You seem to have learned that spirituality and sexuality are in opposition. Many so-called spiritual streams regard 'sex' as an obstacle or a distraction on the spiritual path. This is a myth. Sex is one of the natural instincts in us, gifted to us unasked, by existence. It is as normal and healthy as other functions of the body. True spirituality teaches the seeker to accept all aspects of life. Life is an invaluable gift, to be accepted in totality. To reject or condemn any aspect of the gift of life is in a way trying to improvise over existential wisdom.
The passion during lovemaking is as existential and divine as the desire to pray and meditate. You can't reject one and accept the other. It is the same energy that manifests itself in both the expressions. Don't fight with nature. Feel free to express yourself 'naturally' during lovemaking with your husband. It is a culmination of the love that exists between you and thus a divine act. Sharing of intimacy does not make you less spiritual.
The self-condemnation and the guilt that you are experiencing are more harmful to your spiritual growth than the natural passion.
Married on the rebound
I am a 25-year-old married woman. I got married a year back to a guy of my parents' choice. Before my husband, I dated a guy on and off for many years. Our families, too, were happy with the match. However, he wanted to get married much later in life—a fact that wasn't really acceptable to me because I wanted to enjoy my married life and start a family quickly. I even agreed to wait for him till he settled down financially, but suddenly he developed cold feet and said he didn't want to be in a relationship with me at all. I was heartbroken because I always thought he was the one for me. Although I am happy with my husband, I still miss my former boyfriend and also feel hurt because I recently heard that he's getting married next year to a girl that he's been with for barely a year. This is causing much stress in my married life.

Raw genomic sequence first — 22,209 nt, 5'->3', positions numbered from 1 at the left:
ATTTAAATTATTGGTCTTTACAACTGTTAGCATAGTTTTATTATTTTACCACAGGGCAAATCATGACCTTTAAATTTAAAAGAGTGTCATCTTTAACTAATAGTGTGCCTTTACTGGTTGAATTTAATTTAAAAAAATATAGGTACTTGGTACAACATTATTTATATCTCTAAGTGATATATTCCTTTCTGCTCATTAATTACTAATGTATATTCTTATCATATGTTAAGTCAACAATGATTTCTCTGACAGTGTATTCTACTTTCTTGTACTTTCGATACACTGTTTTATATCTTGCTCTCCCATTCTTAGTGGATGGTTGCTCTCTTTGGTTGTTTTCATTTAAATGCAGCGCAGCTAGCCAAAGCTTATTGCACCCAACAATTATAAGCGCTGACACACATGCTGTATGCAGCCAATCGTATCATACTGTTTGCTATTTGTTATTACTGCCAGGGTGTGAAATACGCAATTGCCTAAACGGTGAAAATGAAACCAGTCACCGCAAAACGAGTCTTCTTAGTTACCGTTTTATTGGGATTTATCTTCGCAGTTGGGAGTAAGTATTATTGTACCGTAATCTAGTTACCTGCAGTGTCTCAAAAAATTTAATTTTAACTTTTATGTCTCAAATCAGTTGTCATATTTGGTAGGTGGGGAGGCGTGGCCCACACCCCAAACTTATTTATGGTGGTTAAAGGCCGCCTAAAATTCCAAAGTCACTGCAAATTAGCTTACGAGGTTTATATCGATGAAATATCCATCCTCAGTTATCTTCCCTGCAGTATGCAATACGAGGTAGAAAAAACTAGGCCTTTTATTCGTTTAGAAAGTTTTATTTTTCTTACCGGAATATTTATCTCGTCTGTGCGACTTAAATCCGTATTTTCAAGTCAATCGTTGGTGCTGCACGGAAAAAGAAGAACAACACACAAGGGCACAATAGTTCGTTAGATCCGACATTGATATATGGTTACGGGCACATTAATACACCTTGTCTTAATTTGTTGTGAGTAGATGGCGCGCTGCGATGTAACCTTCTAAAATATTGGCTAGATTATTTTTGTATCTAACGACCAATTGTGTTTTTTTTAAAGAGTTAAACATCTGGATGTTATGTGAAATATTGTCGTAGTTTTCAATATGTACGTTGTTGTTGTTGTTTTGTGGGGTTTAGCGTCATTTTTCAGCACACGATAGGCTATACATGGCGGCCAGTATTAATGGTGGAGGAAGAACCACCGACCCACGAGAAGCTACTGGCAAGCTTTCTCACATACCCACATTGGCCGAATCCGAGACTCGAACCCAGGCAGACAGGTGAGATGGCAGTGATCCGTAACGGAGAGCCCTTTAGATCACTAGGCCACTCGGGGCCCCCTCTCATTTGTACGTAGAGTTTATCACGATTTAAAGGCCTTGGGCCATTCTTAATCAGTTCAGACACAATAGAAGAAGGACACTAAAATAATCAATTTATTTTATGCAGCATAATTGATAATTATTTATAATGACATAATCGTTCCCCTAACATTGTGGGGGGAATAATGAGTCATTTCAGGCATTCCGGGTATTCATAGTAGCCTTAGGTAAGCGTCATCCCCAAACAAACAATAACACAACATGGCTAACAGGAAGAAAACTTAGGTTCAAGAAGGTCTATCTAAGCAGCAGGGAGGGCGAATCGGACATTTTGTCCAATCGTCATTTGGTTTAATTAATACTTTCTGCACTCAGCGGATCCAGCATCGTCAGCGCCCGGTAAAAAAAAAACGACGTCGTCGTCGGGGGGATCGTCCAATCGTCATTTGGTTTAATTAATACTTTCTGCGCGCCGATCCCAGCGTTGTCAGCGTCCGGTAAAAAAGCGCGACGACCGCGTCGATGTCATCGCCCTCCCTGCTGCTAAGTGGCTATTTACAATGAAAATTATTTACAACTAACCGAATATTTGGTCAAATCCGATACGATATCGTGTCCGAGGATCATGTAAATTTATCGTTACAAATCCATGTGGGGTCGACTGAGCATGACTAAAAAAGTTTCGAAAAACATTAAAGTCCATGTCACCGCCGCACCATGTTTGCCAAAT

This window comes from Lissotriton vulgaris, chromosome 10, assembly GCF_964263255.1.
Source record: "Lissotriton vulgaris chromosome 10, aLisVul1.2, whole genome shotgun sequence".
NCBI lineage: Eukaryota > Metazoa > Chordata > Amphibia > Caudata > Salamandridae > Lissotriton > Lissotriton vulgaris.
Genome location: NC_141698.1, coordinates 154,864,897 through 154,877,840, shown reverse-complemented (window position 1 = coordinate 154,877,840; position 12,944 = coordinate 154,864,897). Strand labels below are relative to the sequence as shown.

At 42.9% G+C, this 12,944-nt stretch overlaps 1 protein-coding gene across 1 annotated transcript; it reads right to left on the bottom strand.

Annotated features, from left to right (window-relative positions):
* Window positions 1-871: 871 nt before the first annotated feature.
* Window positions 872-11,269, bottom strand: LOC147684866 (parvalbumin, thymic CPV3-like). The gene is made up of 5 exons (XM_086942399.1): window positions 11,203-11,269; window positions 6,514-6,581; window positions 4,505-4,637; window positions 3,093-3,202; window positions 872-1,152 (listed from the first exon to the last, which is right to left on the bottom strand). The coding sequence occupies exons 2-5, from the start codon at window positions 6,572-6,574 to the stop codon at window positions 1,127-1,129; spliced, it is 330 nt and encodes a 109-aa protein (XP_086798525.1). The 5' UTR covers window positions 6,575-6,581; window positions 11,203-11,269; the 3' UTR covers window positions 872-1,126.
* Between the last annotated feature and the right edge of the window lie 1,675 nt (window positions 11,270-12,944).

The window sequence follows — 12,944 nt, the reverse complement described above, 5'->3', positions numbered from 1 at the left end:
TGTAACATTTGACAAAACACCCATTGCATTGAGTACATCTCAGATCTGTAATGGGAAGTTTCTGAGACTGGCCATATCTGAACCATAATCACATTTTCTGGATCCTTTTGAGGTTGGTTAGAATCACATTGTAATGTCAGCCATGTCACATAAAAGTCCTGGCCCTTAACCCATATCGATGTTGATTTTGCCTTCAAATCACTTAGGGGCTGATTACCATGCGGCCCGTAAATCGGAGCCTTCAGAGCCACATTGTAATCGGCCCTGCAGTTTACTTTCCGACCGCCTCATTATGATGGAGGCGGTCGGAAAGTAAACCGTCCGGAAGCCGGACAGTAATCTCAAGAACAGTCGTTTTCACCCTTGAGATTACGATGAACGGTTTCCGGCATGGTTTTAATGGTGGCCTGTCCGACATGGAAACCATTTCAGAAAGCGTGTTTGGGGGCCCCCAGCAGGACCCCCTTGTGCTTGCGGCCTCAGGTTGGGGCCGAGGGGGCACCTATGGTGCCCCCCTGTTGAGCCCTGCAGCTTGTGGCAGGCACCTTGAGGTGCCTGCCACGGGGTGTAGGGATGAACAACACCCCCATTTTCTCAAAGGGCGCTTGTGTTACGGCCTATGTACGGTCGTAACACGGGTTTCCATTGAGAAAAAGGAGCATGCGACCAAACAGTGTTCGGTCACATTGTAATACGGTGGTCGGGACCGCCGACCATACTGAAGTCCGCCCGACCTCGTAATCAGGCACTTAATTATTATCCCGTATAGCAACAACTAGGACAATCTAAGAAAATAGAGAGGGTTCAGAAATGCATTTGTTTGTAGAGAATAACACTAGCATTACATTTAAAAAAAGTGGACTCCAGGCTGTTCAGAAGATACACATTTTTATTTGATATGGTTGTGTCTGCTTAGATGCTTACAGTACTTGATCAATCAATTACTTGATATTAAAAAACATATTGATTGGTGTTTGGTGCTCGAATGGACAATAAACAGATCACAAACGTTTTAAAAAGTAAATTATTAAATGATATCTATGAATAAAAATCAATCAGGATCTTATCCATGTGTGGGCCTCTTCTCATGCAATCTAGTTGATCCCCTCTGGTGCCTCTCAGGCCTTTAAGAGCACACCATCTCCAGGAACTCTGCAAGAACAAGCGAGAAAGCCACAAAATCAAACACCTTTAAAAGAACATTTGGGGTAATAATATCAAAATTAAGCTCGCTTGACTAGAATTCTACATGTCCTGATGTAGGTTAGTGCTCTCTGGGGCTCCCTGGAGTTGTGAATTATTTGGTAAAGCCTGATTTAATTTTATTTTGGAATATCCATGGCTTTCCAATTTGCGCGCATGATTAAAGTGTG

You have obviously married on the rebound without getting an adequate emotional closure with your boyfriend, and thus the residue feelings and hurt. You still cannot reconcile yourself to your boyfriend’s unilateral decision to end the relationship with you, and therefore are unable to be 100% in the ‘here and now’ in this marriage. You feel rejected by him and you have allowed your sense of self worth to take a beating because of it. It is important for you to realize that whatever the reason for him calling it off with you, it does not in any way reflect on your worth or make you unlovable as a person. To have a closure you could do a self-help assignment in the form of a long letter as a catharsis of all your feelings, pleasant and unpleasant, about the relationship, and then visualize yourself reading it to him and telling him that your life did not come to a standstill after him, and that you did not become cynical about love, but that you are happy in your marriage, and that you also wish him well. Then tear up the letter, and consciously spend some special ‘togetherness time’ with your husband to celebrate the ‘here and now’ of your life.